9 Things I Wish Someone Told Me Before I Got Pregnant

As I write this article, I’m just about 30 weeks pregnant, in the midst of my third trimester, with my first child on the way — a girl. The last six months have been a lot, too. After finding out the news of a baby in our small one-bedroom apartment in Boston, we’ve bought a house, moved into said house, I’ve watched my stomach grow into the bump that (finally) now exists and eagerly (and anxiously) awaited the arrival of our daughter.

And while I always knew that someday I wanted to be a mom, pregnancy has been surprising (and I’ve been a health reporter for the better part of a decade). In fact, I’ve never felt as in the dark as I have wondering why I got heartburn after drinking water, if I’d ever be able to go on a run again, or how on Earth moms-to-be did this pregnancy thing day after day, year after year.

It’s been a learning curve. So what are my biggest takeaways? Here, what I wish someone had told me* last October right before I found out I was pregnant.

*But first, a disclaimer: Of course, this is just my experience. Having a trusted OB-GYN you can turn to for solutions that work for you is super important — and everyone is different. No set “prescription” is right for every woman.

That morning sickness is real, vitamin B6 is a lifesaver, and first trimester symptoms do fade

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No matter your stage in the pregnancy process, you’ve likely heard the term ‘morning sickness’, which refers to the fatigue and nausea many pregnant women feel in their first trimester. I had too but I had never really given much thought to it until about week six of my pregnancy when overwhelming fatigue and that feel-like-I’m-going-to-throw-up feeling hit me seemingly out of nowhere on a business trip.

And it wasn’t just in the morning: It was all day, all night and right when I woke up — and it was enough to make you want to crawl into bed and do nothing (especially difficult when trying to hold down a full-time job).

To be honest, it was a little alarming. (Not being able to keep down food or drink can be freaky no matter what you’re suffering from.) But it’s also normal: Some 75 percent of mamas-to-be suffer from it.

While every body is different, my doctor suggested supplementing with vitamin B6 — something I did up until a few weeks into my second trimester. It worked wonders, lessening my symptoms and allowing me to get through the day. I practically lived with a bottle by my side.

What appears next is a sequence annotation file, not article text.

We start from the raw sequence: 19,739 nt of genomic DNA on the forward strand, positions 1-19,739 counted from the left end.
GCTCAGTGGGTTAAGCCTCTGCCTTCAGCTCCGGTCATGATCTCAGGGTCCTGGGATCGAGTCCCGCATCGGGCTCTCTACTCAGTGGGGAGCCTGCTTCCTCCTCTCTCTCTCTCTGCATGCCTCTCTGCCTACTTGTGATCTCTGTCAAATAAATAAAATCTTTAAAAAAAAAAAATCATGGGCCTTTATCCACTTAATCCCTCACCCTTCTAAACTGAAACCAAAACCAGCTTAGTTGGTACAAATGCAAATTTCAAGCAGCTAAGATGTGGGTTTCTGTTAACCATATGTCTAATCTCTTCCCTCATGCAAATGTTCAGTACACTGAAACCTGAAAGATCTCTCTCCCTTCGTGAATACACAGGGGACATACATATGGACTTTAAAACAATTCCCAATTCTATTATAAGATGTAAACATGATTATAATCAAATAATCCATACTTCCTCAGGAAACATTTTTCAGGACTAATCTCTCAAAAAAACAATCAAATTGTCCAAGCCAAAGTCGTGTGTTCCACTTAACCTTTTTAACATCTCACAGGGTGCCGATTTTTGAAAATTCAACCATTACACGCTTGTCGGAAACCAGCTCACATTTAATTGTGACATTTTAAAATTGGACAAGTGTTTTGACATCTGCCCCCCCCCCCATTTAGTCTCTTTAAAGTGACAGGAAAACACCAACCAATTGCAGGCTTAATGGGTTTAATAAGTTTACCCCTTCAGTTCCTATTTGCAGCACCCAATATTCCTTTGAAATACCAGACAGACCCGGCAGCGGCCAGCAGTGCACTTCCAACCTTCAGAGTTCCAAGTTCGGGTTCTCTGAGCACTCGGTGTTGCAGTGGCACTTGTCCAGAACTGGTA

My mom told me that one day I’d wake up and just feel better. In the thick of that first trimester haze, it was hard to believe her but one day I did — and you will, too. There’s a light at the end of the tunnel; I promise.

That even if your baby is planned, emotions can be unplanned

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Almost half of pregnancies in the United States are unplanned, which means that the news of a pregnancy can not only be surprising but emotional. But that’s not just true of unintended conception.

My husband and I planned to have our daughter. I wanted to be a mom. I went off the pill. I tracked my cycle. We knew what we were doing. But on a Tuesday in October when I got a positive pregnancy test after just one month of trying, I will admit: Happiness and excitement were not the first emotions I felt. In fact, I cried. They weren’t happy tears.

Now, inching up on about 30 weeks, I am excited about the arrival of our baby. But that doesn’t mean that pregnancy has been filled with only joy. I’ve found pregnancy to be a lot of things: confusing, exhausting, surprising, embarrassing (at times), terrible (at times), fascinating and exciting. And in talking with other women? I’ve learned that I’m not alone in harboring these feelings. It took me a few weeks to come to terms with that positive test result, too. And I think that’s okay.

That Instagram (and society) can paint an unrealistic image of pregnancy

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Some women love being pregnant, yes. And sometimes, it’s easy to look the glowing part with a cute bump, a killer dress, exuding happiness. But I wish someone told me to be careful with social media — to not believe every single loving, positive post out there, to know that when people congratulate you and ask you if you’re excited, it’s okay to not share their sentiments 100 percent of the time or even right away.

Since getting pregnant, I’ve interviewed many health professionals and doctors who specialize in the perinatal time period and one message that finds itself weaved into many of my conversations with them is that pregnancy is one of the biggest changes that a woman’s body will ever undergo both mentally and physically. Your body is drastically altered. Your cocktail of hormones gets all mixed up. It’s part of the process. And this all takes time to come to terms with.